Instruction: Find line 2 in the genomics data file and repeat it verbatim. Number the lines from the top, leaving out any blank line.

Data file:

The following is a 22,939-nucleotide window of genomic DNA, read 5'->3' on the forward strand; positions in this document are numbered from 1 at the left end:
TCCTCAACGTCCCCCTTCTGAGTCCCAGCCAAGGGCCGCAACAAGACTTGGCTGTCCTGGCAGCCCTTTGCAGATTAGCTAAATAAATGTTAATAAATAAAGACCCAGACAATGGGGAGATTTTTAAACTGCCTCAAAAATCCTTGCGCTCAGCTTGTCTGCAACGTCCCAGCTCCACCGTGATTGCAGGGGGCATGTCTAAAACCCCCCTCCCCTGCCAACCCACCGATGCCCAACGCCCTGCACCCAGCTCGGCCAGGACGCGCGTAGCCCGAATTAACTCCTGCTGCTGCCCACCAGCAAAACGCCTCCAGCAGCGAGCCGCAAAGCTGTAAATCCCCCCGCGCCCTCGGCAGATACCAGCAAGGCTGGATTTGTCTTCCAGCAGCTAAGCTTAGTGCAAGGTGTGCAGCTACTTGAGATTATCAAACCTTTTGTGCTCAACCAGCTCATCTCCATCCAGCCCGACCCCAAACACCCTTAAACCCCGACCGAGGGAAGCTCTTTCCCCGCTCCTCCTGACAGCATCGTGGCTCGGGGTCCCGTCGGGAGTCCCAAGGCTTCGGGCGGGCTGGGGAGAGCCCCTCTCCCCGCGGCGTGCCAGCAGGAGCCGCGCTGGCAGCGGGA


TCCTCAACGTCCCCCTTCTGAGTCCCAGCCAAGGGCCGCAACAAGACTTGGCTGTCCTGGCAGCCCTTTGCAGATTAGCTAAATAAATGTTAATAAATAAAGACCCAGACAATGGGGAGATTTTTAAACTGCCTCAAAAATCCTTGCGCTCAGCTTGTCTGCAACGTCCCAGCTCCACCGTGATTGCAGGGGGCATGTCTAAAACCCCCCTCCCCTGCCAACCCACCGATGCCCAACGCCCTGCACCCAGCTCGGCCAGGACGCGCGTAGCCCGAATTAACTCCTGCTGCTGCCCACCAGCAAAACGCCTCCAGCAGCGAGCCGCAAAGCTGTAAATCCCCCCGCGCCCTCGGCAGATACCAGCAAGGCTGGATTTGTCTTCCAGCAGCTAAGCTTAGTGCAAGGTGTGCAGCTACTTGAGATTATCAAACCTTTTGTGCTCAACCAGCTCATCTCCATCCAGCCCGACCCCAAACACCCTTAAACCCCGACCGAGGGAAGCTCTTTCCCCGCTCCTCCTGACAGCATCGTGGCTCGGGGTCCCGTCGGGAGTCCCAAGGCTTCGGGCGGGCTGGGGAGAGCCCCTCTCCCCGCGGCGTGCCAGCAGGAGCCGCGCTGGCAGCGGGA